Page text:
Despite NY Courts shut down, public records are still accessible online

Knowing that the wheels of justice must turn, even in the middle of a pandemic, New York’s court system announced the statewide launch of “virtual courts” to limit judiciary workers’ exposure to the novel Coronavirus in a press release on April 6.

Chief Judge Janet DiFiore and Chief Administrative Judge Lawrence K. Marks said that virtual court operations that would allow essential and emergency court proceedings to be conducted remotely, are up and running. Judges, criminal defendants, civil litigants, attorneys, and some court staff will now use video-conference for essential and emergency court proceedings.

A new press release on April 13 stated that the virtual court model is being expanded beyond the limited category of essential and emergency matters. This may mean that non-essential court operations, such as public access to court records, will be restricted in the meantime.

“We have implemented a series of unprecedented, temporary measures, beginning by placing restrictions on courthouse entry by at-risk persons,” said Marks. “(This) will eliminate person-to-person contact in court proceedings and minimize courthouse traffic.”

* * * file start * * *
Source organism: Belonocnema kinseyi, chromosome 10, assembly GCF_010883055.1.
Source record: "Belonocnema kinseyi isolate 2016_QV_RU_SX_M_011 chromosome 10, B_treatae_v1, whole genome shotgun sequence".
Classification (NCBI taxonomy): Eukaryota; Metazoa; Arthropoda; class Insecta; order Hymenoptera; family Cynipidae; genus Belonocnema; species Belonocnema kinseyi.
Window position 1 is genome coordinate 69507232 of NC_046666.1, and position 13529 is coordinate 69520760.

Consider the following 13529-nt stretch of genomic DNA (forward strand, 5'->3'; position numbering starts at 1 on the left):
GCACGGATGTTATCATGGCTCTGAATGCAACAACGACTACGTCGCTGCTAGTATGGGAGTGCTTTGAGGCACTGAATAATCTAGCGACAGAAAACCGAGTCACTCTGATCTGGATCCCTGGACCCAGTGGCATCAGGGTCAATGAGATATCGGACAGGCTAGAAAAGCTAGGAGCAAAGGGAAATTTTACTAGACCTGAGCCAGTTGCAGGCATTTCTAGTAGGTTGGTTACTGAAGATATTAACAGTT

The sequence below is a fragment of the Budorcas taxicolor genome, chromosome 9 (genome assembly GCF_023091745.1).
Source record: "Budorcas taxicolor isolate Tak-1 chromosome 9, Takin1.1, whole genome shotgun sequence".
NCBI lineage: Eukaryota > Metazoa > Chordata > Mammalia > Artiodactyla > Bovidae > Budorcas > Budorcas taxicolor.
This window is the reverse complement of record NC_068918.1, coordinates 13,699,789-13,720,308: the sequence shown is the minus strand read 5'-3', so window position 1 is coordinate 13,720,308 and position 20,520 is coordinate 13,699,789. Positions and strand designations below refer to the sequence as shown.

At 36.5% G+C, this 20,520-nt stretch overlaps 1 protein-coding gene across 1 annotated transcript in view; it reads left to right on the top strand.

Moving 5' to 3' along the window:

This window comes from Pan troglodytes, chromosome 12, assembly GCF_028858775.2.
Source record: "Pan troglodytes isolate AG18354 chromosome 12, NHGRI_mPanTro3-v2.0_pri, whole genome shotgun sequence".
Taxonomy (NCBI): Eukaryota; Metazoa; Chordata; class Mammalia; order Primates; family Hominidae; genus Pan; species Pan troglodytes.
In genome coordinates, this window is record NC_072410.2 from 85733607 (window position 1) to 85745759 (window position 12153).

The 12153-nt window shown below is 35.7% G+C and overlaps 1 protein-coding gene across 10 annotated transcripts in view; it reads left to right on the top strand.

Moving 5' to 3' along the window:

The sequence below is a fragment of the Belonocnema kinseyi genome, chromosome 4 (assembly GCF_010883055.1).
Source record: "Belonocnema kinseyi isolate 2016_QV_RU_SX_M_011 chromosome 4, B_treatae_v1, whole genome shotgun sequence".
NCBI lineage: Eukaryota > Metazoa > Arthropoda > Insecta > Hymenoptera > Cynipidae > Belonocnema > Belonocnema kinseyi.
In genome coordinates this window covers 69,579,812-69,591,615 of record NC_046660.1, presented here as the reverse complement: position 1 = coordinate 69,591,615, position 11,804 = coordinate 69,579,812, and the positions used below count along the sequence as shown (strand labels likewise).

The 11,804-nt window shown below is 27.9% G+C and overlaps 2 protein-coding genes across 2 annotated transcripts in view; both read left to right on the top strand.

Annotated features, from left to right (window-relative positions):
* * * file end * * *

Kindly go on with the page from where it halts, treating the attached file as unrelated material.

Nonetheless, despite these restrictions, New Yorkers can still visit courts’ websites as well as third-party websites to access all public records on

This virtual court model, which was first introduced in New York City’s Criminal Court and Family Court on March 25 and 26, is a temporary measure and is being scaled in response to the growing COVID-19 epidemic in New York. It has since been rolled out in all 62 counties of New York.

“Our shift to a virtual court system has made it possible for participants in essential and emergency proceedings to appear remotely via Skype, dramatically reducing the number of people in our courthouses to protect public health and safety,” said DiFiore.

Meanwhile, proceedings are still public as a core group of court clerks and officers continue to staff the virtual courts to process critical paperwork and provide security. Court security personnel strictly monitor, enforce social distancing, and best-practices per current public health guidelines.

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